With An Apology to My Students…..

This is a tumultuous time to be a teacher – many, many new mandates are arriving this year making for a lot of teacher discomfort as we try to make sense of things.

My own personality is that I am an early adopter – not always a good thing I’m sure, but I do tend to try new methods and materials out fairly readily. We have been struggling with Interactive Read Alouds (IRA) and Writing About Reading (with the unfortunate code name WAR in this district – just saying).  The changeover to a more strategically envisioned IRA lesson seemed like a natural extension of the Making Meaning  program we’ve used in our district for about 10 years.

Writing About Reading (sorry, can’t say WAR – I grew up in the 60s) also feels like what our students need. But the message we’re getting, whether intended or not, is that we need to have our students up and proficient for their grade level expectations nearly immediately.

In the rush to get our students performing at higher levels, it is far too easy to forget that the students may not be prepared to be successful. So sometimes they are not. Even with pressure on educators, whether perceived or real, can make for a tricky mix – we want our students to do well, we want them prepared for the new and increased demands on them, and we feel like it should happen NOW.

Last week, I needed to submit an independently produced written response so my grade level could practice applying the district rubric with consistency. So I did and the writing was AWFUL. I had been explicit with students about how to plan for the writing and then set them loose. Bad!

What I didn’t do was about as devastating as what I did do. I didn’t gradually release the responsibility for writing to my students who had not had this writing experience before.

So I did what most teachers do – I backed up, apologized that I hadn’t shown them or given them what they needed and started over.  We took a short text from Gouvdis and Harvey about animal adaptations, posed the essential question (“How do different animals adapt to hear in their environments?”), and went to work with a shared modeling. We talked – this is a 75% ELL classroom so we talk first – we made notes together on our planners, we shared our ideas for a topic sentence and a closing sentence, we found the (required) 3 pieces of evidence supporting the topic and then we turned our notes into sentences and paragraphs.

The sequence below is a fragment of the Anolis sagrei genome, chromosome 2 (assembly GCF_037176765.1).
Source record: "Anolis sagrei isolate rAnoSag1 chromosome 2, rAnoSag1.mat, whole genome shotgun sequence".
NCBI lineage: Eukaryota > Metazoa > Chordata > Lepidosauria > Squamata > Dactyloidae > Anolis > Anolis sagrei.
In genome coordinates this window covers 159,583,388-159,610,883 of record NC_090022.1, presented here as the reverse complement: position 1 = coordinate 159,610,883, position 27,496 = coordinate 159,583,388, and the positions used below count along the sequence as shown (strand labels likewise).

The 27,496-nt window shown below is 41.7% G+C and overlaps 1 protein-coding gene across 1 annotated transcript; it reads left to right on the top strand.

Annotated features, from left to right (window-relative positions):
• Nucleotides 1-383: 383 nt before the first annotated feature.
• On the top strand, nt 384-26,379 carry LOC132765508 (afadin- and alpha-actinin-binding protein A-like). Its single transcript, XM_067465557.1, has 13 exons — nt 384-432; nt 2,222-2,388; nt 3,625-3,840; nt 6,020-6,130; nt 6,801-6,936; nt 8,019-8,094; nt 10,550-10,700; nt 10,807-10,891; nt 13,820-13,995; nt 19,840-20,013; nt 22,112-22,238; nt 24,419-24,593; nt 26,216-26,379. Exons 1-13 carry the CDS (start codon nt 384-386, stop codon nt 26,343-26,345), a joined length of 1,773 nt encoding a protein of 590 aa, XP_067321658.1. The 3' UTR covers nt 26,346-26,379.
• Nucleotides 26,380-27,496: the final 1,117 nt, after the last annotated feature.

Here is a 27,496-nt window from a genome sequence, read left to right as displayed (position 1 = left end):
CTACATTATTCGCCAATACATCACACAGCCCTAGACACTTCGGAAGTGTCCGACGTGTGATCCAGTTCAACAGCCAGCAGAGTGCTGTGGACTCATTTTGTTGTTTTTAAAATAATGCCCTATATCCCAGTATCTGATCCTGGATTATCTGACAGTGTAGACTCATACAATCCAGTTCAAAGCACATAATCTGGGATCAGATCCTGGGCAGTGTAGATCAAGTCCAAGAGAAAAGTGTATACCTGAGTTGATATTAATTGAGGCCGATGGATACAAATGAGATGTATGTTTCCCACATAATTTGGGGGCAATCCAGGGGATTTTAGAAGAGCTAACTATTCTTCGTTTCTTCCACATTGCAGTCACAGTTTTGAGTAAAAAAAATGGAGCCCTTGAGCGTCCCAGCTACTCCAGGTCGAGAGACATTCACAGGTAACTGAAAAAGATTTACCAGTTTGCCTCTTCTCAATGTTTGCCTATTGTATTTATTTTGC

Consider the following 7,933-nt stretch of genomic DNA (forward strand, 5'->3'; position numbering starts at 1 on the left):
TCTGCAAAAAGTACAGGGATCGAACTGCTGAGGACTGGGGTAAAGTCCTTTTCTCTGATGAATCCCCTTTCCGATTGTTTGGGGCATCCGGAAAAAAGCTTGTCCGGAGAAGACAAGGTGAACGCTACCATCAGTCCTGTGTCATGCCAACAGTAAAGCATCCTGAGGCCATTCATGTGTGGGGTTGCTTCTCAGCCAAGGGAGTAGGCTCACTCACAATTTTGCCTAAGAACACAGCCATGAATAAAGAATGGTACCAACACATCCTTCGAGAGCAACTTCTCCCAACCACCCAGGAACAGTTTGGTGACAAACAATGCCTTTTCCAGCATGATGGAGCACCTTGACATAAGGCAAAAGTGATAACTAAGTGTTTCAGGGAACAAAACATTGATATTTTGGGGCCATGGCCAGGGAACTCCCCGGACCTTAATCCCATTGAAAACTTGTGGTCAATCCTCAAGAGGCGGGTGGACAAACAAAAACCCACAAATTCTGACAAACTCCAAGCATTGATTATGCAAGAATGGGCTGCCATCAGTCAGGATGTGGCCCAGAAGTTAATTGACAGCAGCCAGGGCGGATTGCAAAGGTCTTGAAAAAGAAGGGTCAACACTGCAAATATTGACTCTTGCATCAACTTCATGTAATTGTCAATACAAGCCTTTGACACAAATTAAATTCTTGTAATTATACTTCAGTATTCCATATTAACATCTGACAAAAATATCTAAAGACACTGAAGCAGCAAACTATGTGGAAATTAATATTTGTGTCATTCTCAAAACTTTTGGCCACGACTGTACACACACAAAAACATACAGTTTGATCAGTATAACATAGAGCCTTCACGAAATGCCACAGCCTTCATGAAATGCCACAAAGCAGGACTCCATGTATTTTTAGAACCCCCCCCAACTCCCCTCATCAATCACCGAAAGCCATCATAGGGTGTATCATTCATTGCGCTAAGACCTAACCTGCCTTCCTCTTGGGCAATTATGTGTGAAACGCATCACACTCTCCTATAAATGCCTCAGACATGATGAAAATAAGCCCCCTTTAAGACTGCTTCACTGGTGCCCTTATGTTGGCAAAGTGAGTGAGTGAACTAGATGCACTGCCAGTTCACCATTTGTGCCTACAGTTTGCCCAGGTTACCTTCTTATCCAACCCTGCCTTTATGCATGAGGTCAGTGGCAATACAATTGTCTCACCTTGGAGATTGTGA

The take-away from this is that asking kids to do something for which they are unprepared is wrong. I now realize that I had been asking my students to do something they didn’t yet know how to do; something we needed to work on so that gradually the responsibility could be released to them.

Sorry kids. I promise to do a better job of teaching you from now on!

Are we the Borg?

I have to touch the third rail: is education today more assimilation into a one-size-fits-all or is it about reaching a baseline of standards for learning? 

I ask this because lately it seems that there is an underlying expectation that we plan or are given one lesson and asked to apply it to every student in a grade level or a district or state. Sometimes even the teacher’s dialogue with the students is scripted.

But my teacher self – the skeptic that I sometimes am – says this makes no sense. How can a lesson applicable to one set of students work flawlessly with another? The students who make up my classroom change from year-to-year. so shouldn’t the instructional delivery also change? The ability to assess where students enter a lesson and how I deliver the instructional supports those students need – shouldn’t that be as student-driven and tailored as possible? Wouldn’t the teacher in front of those students be the best at reading the room and knowing what to do — isn’t that what you pay me to do?

Levels or distrust, disrespect, demonization. Those trends in our popular culture seem to drive the rush to a scripted, and lock-step curriculum. Silly me, I thought a Masters in Curriculum and Instruction and a 25-year career might provide me with the tools to at least figure out how to move students from point A to point B.

Students deserve more than a scripted curriculum, one that is often developed by profiteers lurking on the edges of education ready to swoop in and make a profit by manufacturing a crisis in education that often is not real.

Resistance may be futile – for now. But as long as I’m allowed to teach, I will covertly or overtly continue to resist those one-size, scripted curricula.